3 The present invention seeks to indicate a way in which, in the case of laser-assisted intraocular eye operations that are to be performed, at least partially, in a sterile environment, the course of the treatment can be shortened and inconvenience to the patient can be reduced. In one aspect, the invention provides an apparatus for eye surgery, comprising: a stand having a stand base that is movable or realized for mounting on a ceiling, and having a stand arm arrangement that is manually adjustable, the operation microscope pivotable about a horizontal pivot axis, at least partially, relative to the stand base; an operation microscope attached to the stand arm arrangement; a laser appliance, which provides pulsed, focussed laser radiation having radiation properties suited to the application of incisions in the human eye, the laser appliance having a laser source and a laser treatment head that is attached to the stand arm arrangement and emits the laser radiation, the laser treatment head pivotable about an additional pivot joint that is parallel to the horizontal pivot axis, a flexible transmission fibre or a jointed beam transport arm being provided for the purpose of transporting the laser radiation to the laser treatment head; and an optical-coherence, interferometric measuring appliance having a source for measurement radiation, a flexible transmission fibre or a jointed beam transport arm being provided, which transmission fibre or which beam transport arm is connected to the laser treatment head and transports the measurement radiation to the laser treatment head, the laser treatment head providing, for the measurement radiation, a radiation propagation path in which one or more optical scanner components and a focussing optical system are disposed; the laser treatment head being positioned or positionable in an observation beam path of the operation microscope and providing a passage for an observation beam going along the observation beam path. An eye-surgery apparatus designed in such a manner enables a laser-assisted intraocular eye operation, for instance a cataract operation, to be performed at one operation location without a change of room. This avoids transfer of the patient to another bed, shortens the duration of the operation and, since the course of the operation is more convenient, because it is not interrupted, allows the expectation of better treatment results. The entire operation, including the laser treatment, can be performed in a sterile region of a single operation room, the operation room being easily cleaned and re-sterilized after completion of the WO 2013/000487 PCT/EP2011/003154 -4 operation, owing to the stand being movable or mounted on a wall or ceiling. If required, sterile covers (e.g. cover films) can be provided, for example in order to cover particular parts (modules) of the eye-surgery apparatus, for instance the microscope, the laser treatment head and/or a swivel arm of the stand. Particularly in the case of use of such covers, the stand, with the components fastened thereto, can remain in the operation room. The invention allows a laser scalpel to be integrated into the usual device system for a cataract operation or other intraocular eye operation. The connection of the laser source generating the radiation to the laser treatment head via a flexible transmission fibre or a jointed beam transport arm (mirror jointed arm) enables the laser treatment head, with a patient adapter attached thereto, to be moved, if required, into the conventional manual operation space of the physician. Through an observation passage in the laser treatment head, the physician performing the treatment, or an assistant, can observe the eye through the operation microscope for the purpose of performing the laser treatment. The laser source itself, which comprises, for example, a fibre laser or other solid-state laser, can be disposed at a certain distance from the sterile working region, for instance in a semi-sterile region of the operation room, but, alternatively, it can also be disposed in the sterile region. Expediently, the laser treatment head remains coupled to the stand, only a patient adapter, which is attached to the laser treatment head and via which the eye of the patient can be coupled to the laser treatment head, being detachable, such that it can be exchanged between successive operations and replaced by a new, sterile patient adapter. In one design, it is conceivable for the laser treatment head to remain in the observation beam path of the operation microscope, not only for the laser treatment, but also in the case of subsequent operation tasks (e.g. extraction of WO 2013/000487 PCT/EP2011/003154 the human lens, implantation of an artificial lens), the observation passage in the laser treatment head affording the physician the necessary view of the eye also in these subsequent operations tasks. For such a design, the operation microscope and the laser treatment head are coupled or can be coupled to one another relative to the stand base for the purpose of common positional adjustment. After the laser treatment, the physician must then be able to raise the laser treatment head from the eye, to enable the patient adapter to be removed. However, the laser treatment head can remain between the operation microscope and the eye, it being possible to ensure, through appropriate setting of the stand, that there is sufficient space between the eye and the treatment head, in order that the physician can perform the remaining tasks - observed through the operation microscope - in an unimpeded manner. In another design, it is conceivable for the laser treatment head to be moved away out of the observation beam path of the operation microscope after the laser treatment, i.e. not to remain between the operation microscope and the eye during the subsequent operation tasks. For this purpose, the operation microscope and the laser treatment head are positionally adjustable relative to one another, in such a way that the laser treatment head can be moved into and out of the observation beam path of the operation microscope. The stand arm arrangement in this case can have a first arm unit, to which the operation microscope is attached, and have a second arm unit, to which the laser treatment head is attached, the first and the second arm unit being adjustable relative to one another and preferably independently of one another. Such a design enables the laser treatment head to be swivelled or otherwise moved into a non-use position, in which it does not interfere with the freedom of action of the physician working over the eye of the patient and looking through the operation microscope. Only if a laser treatment is to be performed on the WO 2013/000487 PCT/EP2011/003154 -6 eye, the physician can then move the laser treatment head under the operation microscope. Insofar as the laser treatment head and the operation microscope are positionally adjustable relative to one another, it can be advantageous if the laser treatment head is lockable relative to the operation microscope or can otherwise be detachably coupled to the operation microscope once the laser treatment head has been moved under the operation microscope. This enables the laser treatment head to be fixed in position relative to the operation microscope, which fixing in position can therefore also be important, primarily, in order that the operating physician can maintain a reliable view of what is happening on and in the eye, through the observation passage provided in the laser treatment head. For sterile working conditions, at least the operation microscope, or in any case a part thereof, can be covered by a sterile cover during the operation. The same applies to the laser treatment head, at least insofar as the latter is also to remain under the operation microscope, and therefore in the sterile working region, during a subsequent open intervention on the eye. If, on the other hand, the laser treatment head (without the operation microscope) can be moved out of the working region of the operating physician, it is possible to dispense with a sterile wrapping of the laser treatment head, in any case when all laser tasks are performed before the intervention on the open eye. The stand arm arrangement can provide at least one rotational degree of freedom of movement or/and at least one translational degree of freedom of movement for the operation microscope and the laser treatment head, relative to the stand base in each case. In this case, it is possible to pass through at least a majority of the movement scope of the operation microscope and of the WO 2013/000487 PCT/EP2011/003154 -7 laser treatment head, relative to the stand base, by manual adjustment. If required, a drive arrangement, for example an electric motor-operated drive arrangement, which allows motor-operated adjustment, in particular for the purpose of fine positioning of the operation microscope and/or of the laser treatment head, can be provided additionally on the stand. However, the adjustment range provided by such a drive arrangement is preferably small relative to the available manual adjustment range. According to one design, a method for performing an eye operation can comprise the following steps: - providing an adjustable stand in an operation room, there being attached to the stand an operation microscope and a laser treatment head that emits pulsed, focussed laser radiation having radiation properties suited to the application of incisions in the human eye, - positioning a patient on a treatment couch in a sterile region of the operation room, - setting the stand into a first position, in which the laser treatment head is positioned in an observation beam path of the operation microscope, and an operating physician can observe, through the operation microscope and an observation passage of the laser treatment head, an eye of the patient to be operated upon, - performing a laser treatment of the eye, by means of the laser radiation, in the first position of the stand, - setting the stand into a second position, in which the laser treatment head is positioned outside the observation beam path of the operation microscope, and the operating physician can observe, solely through the operation microscope, the eye of the patient to be operated upon, - performing further operation tasks on the eye, in the second position of the stand, without use of the laser radiation.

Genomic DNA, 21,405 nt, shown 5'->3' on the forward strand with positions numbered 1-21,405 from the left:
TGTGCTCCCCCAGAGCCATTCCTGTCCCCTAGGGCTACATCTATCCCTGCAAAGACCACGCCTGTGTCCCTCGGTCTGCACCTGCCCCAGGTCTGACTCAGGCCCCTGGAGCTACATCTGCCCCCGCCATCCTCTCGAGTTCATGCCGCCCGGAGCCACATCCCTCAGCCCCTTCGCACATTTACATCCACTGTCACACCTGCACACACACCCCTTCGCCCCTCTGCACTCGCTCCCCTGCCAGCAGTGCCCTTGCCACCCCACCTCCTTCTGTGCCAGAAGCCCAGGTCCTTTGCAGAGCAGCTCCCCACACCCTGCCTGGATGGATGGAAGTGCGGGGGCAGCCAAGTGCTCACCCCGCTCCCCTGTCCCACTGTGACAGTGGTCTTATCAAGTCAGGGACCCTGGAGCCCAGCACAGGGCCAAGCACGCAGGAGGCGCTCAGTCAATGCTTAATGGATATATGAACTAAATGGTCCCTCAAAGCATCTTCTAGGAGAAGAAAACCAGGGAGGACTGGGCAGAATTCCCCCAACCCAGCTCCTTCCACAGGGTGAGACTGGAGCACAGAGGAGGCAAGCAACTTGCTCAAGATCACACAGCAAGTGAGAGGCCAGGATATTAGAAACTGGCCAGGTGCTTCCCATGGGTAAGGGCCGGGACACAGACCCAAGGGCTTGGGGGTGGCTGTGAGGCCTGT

WO 2013/000487 PCT/EP2011/003154 -8 The invention is explained further in the following with reference to the appended drawings, wherein: Figure 1 is a schematic representation of a first embodiment of an eye-surgery apparatus for laser-assisted intraocular eye operations, Figure 2 is a schematic representation of a second embodiment of an eye surgery apparatus for laser-assisted intraocular eye operations, Figure 3 is a schematic representation of a third embodiment of an eye-surgery apparatus for laser-assisted intraocular eye operations. Reference is made first to Fig. 1. Set up at the operation station represented therein is a patient bed (patient couch) 10, on which, in the representation of Fig. 1, there lies a patient 12, having an eye 14 to be treated, which is represented merely schematically, and a laser system 16, which is suitable for producing incisions in the tissue of the patient's eye 14 by photodisruption. The laser system 16 comprises a laser source 20, which is disposed on a supporting frame 18 (for example, in the form of a shelf or table) and which contains e.g. a solid-state laser or a fibre laser and provides pulsed laser radiation. The laser radiation emitted by the laser source 20 is coupled into a flexible transmission fibre 22, via which the laser radiation is transmitted to a laser treatment head 26, which is held on a stand 24 and from which the laser radiation is applied to the patient's eye 14. The laser radiation emitted by the laser treatment head 26 has radiation properties suited to producing photodisruptions in the tissue of the patient's eye 14. For example, the pulse durations of the applied laser pulses are in the range of picoseconds or femtoseconds. In order to avoid excessively high pulse intensities on the transmission fibre 22, the pulse durations of the WO 2013/000487 PCT/EP2011/003154 -9 laser pulses coupled into transmission fibre 22 by the laser source 20 can be greater than the pulse durations of the laser pulses applied to the eye 14. For this purpose, a pulse stretcher (not represented in greater detail), which stretches the pulse durations of the laser pulses, for example to more than one picosecond, can be provided in the laser source 20. For the subsequent time compression of the laser pulses to the required, shorter pulse durations of, for example, femtoseconds or picoseconds, the transmission fibre itself can have corresponding compression properties, for which purpose, for example, a photonic hollow core fibre can be used (frequently designated as a PCF fibre, i.e. "photonic crystal fibre"). Alternatively, it is possible to use a transmission fibre without, or at least without significant, compression properties, for instance an LMA fibre, i.e. a transmission fibre having a large mode area (LMA = large mode area). A suitable compression element, for instance a transmission grating or a crystal including a chirped Bragg grating (not represented in greater detail), can then be provided in the laser treatment head 26 for the purpose of pulse compression. Exchangeably attached to the laser treatment head 26 is a patient adapter (applicator) 28, which constitutes a mechanical interface to the patient's eye 14 and allows referencing of the eye 14 in relation to the laser treatment head 26. For this purpose, the adapter 28 has a contact element 30, which is transparent to laser radiation and through which the laser radiation is applied. On its side that faces towards the eye, the contact element 30 constitutes a contact surface against which the eye 14 is placed. In a manner known per se, the patient adapter 28 can be realized for coupling to a suction ring 31 to be placed beforehand on the eye 14. In the exemplary case shown, the stand 24 is realized as a floor stand, which is preferably movable, and thus can be moved out of the operation room after an WO 2013/000487 PCT/EP2011/003154 - 10 eye operation, to enable the operation room to be cleaned. Alternatively, the stand 24 can be a wall stand or ceiling stand, which is fixedly mounted on a wall or on the ceiling of the operation room. In each case, the stand 24 has a stand base 32, which, in the exemplary case shown in Fig. 1, is realized schematically as an upright column and which, in the case of a floor stand, is realized with rollers at its foot that can be locked if appropriate, or, in the case of a wall stand or ceiling stand, constitutes a support for mounting on the wall or ceiling. Attached to this stand base 32, generally, is a stand arm arrangement, which can be adjusted relative to the stand base in preferably a plurality of degrees of freedom (translationally and/or rotationally) and which, in the exemplary case shown, comprises two arm units 34, 36 that can be adjusted separately from one another. Attached to one of the arm units, in this case the arm unit 34, there is an operation microscope 38, which offers an operating physician 40, indicated schematically, an enlarged view of the operation region (the eye 14). The laser treatment head 26, on the other hand, is attached to the other arm unit (in this case, the arm unit 36). The arm units 34 - as in the simplified, schematic representation of Fig. 1 - can each be individual arms that can be adjusted pivotally or/and linearly in relation to the stand base 32. It is understood, however, that each of the arm units 34 can be a multi-arm structure composed of a plurality of arms, which are connected to one another in a jointed manner or/and through linear motion guides. In Fig. 1, merely for the purpose of illustration, the arm unit 34 that carries the operation microscope 38 is shown to be pivotable about a horizontal pivot axis 42, relative to the stand base 32 (according to a double arrow 44), while the arm unit 36 that caries the laser treatment head 26 is adjustable in a horizontal direction, guided linearly in relation to the stand base 32 (as illustrated by a double arrow 46). In Fig. 1, the linear guidance of the arm unit 36 in relation to the stand base 32 is illustrated, in a purely schematic manner, by a peg and WO 2013/000487 PCT/EP2011/003154 - 11 longitudinal slot arrangement, having a longitudinal slot 48 and a peg 50 guided therein. It need not be especially emphasized that this is a representation purely for the purpose of illustration, and that considerably more complex motion mechanisms can be provided for the purpose of motional guidance of the operation microscope 38 and of the laser treatment head 26 in a plurality of degrees of freedom of movement in relation to the stand base 32. A characteristic of the embodiment of Fig. 1, however, is that the laser treatment head 26 can be moved, relative to the operation microscope 38, between a position of use and a non-use position. The position of use is represented in Fig. 1; in this position, the laser treatment head 26 is moved over the eye 14 to be treated, and can be docked onto the eye 14 through the use of the patient adapter 28. The laser treatment head 26 in this case is located between the eye 14 and the operation microscope 38. In order that the operating physician 40 can nevertheless observe, through the operation microscope 38, what is happening on the eye 14, the laser treatment head 26 constitutes an observation passage 52, which extends from an observation window 54 (formed by suitable observation optics, for example), facing towards the microscope 38, as far as the patient adapter 28, such that, when the laser treatment head 26 is in the position of use, the observation beam path of the operation microscope 38 extends through the observation passage of the laser treatment head 26 as far as the eye 14. In the non-use position, on the other hand, which is not represented in greater detail in the drawing, the laser treatment head 26 is moved out of the observation beam path of the operation microscope 38, such that the operating physician 40, when looking through the operation microscope 38, has a direct view onto the eye 14. The laser treatment head 26 is then no longer located under the operation microscope 38 and, in particular, is at such a distance from WO 2013/000487 PCT/EP2011/003154 - 12 the working region over the eye 14 that the operating physician 40 can perform the remaining operation tasks on the eye 14 in an unimpeded manner. When the laser treatment head 26 is in the position of use, the observation beam path of the operation microscope 38 goes through various optical elements, which are provided in the laser treatment head 26 for the purpose of guiding or/and shaping the laser radiation. In particular, the observation beam path of the microscope 38 goes through a focussing optical system 56, for example in the form of an F-Theta objective lens, and, in the exemplary case shown, goes through a semi-transparent deflecting mirror 58. The optical elements for guiding and shaping the laser radiation are matched to the wavelength of the laser radiation used. For visible light, which reaches the operation microscope 38 through the observation passage 52, optical aberrations (for example, a chromatic dispersion) can therefore occur, to compensate which a compensating optical system 60 can be provided, in the laser treatment head 26. Additionally accommodated in the laser treatment head 26 are a collimator lens 62 and a scanning arrangement, which is denoted in general by 64. The collimator lens 62 serves to collimate the divergent radiation bundle leaving the transmission fibre 22. The scanning arrangement 64 serves to shift the focus position of the focussed radiation bundle emerging from the laser treatment head 26, both in the direction of beam propagation (usually designated as the z direction) and in a plane transverse to the z direction (usually designated as the x-y plane). For the purpose of transverse scanning (i.e. in the x-y direction), the scanning arrangement can comprise, for example, in a manner known per se, a pair of galvanometrically controllable deflection mirrors, which can be tilted about axes that are perpendicular to one another. For the purpose of longitudinal scanning (i.e. in the z direction), on the other hand, the scanning WO 2013/000487 PCT/EP2011/003154 - 13 arrangement can have, for example, a lens that is positionally adjustable or of variable refractive power, or an adaptive mirror. For miniaturization it is conceivable to provide, for example, as an alternative to a pair of galvanometric mirrors, an electrooptic crystal, by means of which a controlled x-y deflection of the focus position can likewise be achieved. For the purpose of z displacement of the radiation focus it is also conceivable, alternatively, to realize the focussing optical system 56 so as to be adjustable in the direction of the radiation propagation (i.e. z direction). Denoted at 66 in Fig. 1 is an additional pivot joint, which allows the laser treatment head 26 to be pivoted about a pivot axis that is perpendicular to the arrow direction 46 (i.e., in the representation of Fig. 1, about a pivot axis normal to the plane of the page). For the purpose of controlling the laser source 20, the scanning arrangement 64 and, if appropriate, the focussing optical system 56, the laser system 16 comprises a control unit 68, which can be set up together with the laser source 20 on the supporting frame 18. For the purpose of transmitting electrical control signals from the control unit 68 to the laser treatment head 26, an electrical connecting cable, not represented in Fig. 1, runs between the two components. At the same time, the control unit 68 can include a pump arrangement, likewise not represented in greater detail, but known per se, having at least one vacuum pump. The vacuum generated by this pump arrangement can be transported, via a vacuum tube (or, if appropriate, a plurality of vacuum tubes) that can be connected to the control unit 68, to the suction ring 31, where the vacuum is used to suck the suction ring 31 onto the eye 14 and, if appropriate, also to suck the patient adapter 28 onto the suction ring 31. The vacuum tube 70 can run on the stand 24, through a guide 72, for instance through a guide clip 72, which WO 2013/000487 PCT/EP2011/003154 - 14 is indicated schematically. The control intelligence contained in the control unit 68 also controls the pumping operation of the aforementioned pump arrangement. The frame 18 is realized, advantageously, such that it can be taken out of the operation room with little effort. For this purpose, it can be realized as a rolling frame, or it can be fastened to the stand 24, such that it can be removed together with the stand 24 from the operation room. For example, the frame 18 can be attached to the stand base 32. If a wall stand or ceiling stand is used, the frame 18, alternatively, can be mounted on the wall or ceiling of the operation room, separately from the stand. Further, in addition, a monitor 74 can be attached to the stand 24, for example to the stand base 32, on which monitor there can be visualized camera recordings that are recorded by means of a microscope camera 76 attached to the operation microscope 38. The physician 40 or his assisting personnel can thus follow the operation on the monitor 74. The laser appliance 16 shown in Fig. 1 enables the physician 40, the patient 12 and the assisting personnel to remain in their positions in the sterile region of the operation room during the entire cataract operation (or other laser-assisted intraocular operation). The operation need not be interrupted after the laser treatment by means of the laser system 16. Instead, after use of the laser, the physician can continue working in an uninterrupted manner by means of an ultrasound device (not represented in greater detail in Fig. 1) and the other instruments required for extracting the crystalline lens and replacing it by an artificial lens and complete the surgery. After use of the laser, it is necessary only to move the laser treatment head 26 out of the working area of the physician 40, through use of the degrees of freedom of movement offered by WO 2013/000487 PCT/EP2011/003154 - 15 the stand arm unit 36. The patient 12 need not be transferred to another bed, and the physician 40 need not leave the sterile region. Also, it is not necessary for the physician to change clothes. This saves a considerable amount of time. It is understood that, even in the case of a design in which the laser treatment head 26 and the operation microscope 38 are positionally adjustable relative to one another (as represented in Fig. 1), the physician 40 can nevertheless decide, after use of the laser, to continue the operation without moving the laser treatment head 26 back out of its position of use into the non-use position. In other words, the laser treatment head 26 can remain under the operation microscope 38 even during the subsequent operation tasks. For this purpose, it can be appropriate to first remove the patient adapter 28, in order thus to create sufficient space under the laser treatment head 26 for the manual operation tasks in hand. The position of use of the laser treatment head 26 can be, for example, a locking position, into which the arm unit 36 latches automatically when the laser treatment head 26 is moved into the position of use. If required, a motor assisted fine positioning of the laser treatment head 26, for example in the vertical direction, can be possible in the position of use, in particular to facilitate docking of the patient adapter 28 to the suction ring 31 and to the eye 14. For this purpose, a suitable motor-operated drive means (not represented in greater detail), allowing a corresponding adjustment of the arm unit 36, can be provided on the stand 24. On the other hand, the frame 18, with the control unit 68 and the laser source 20, can be disposed in a semi-sterile region of the operation room, at a sufficient distance from the sterile working region of the physician 40, and also remain there during the entire operation.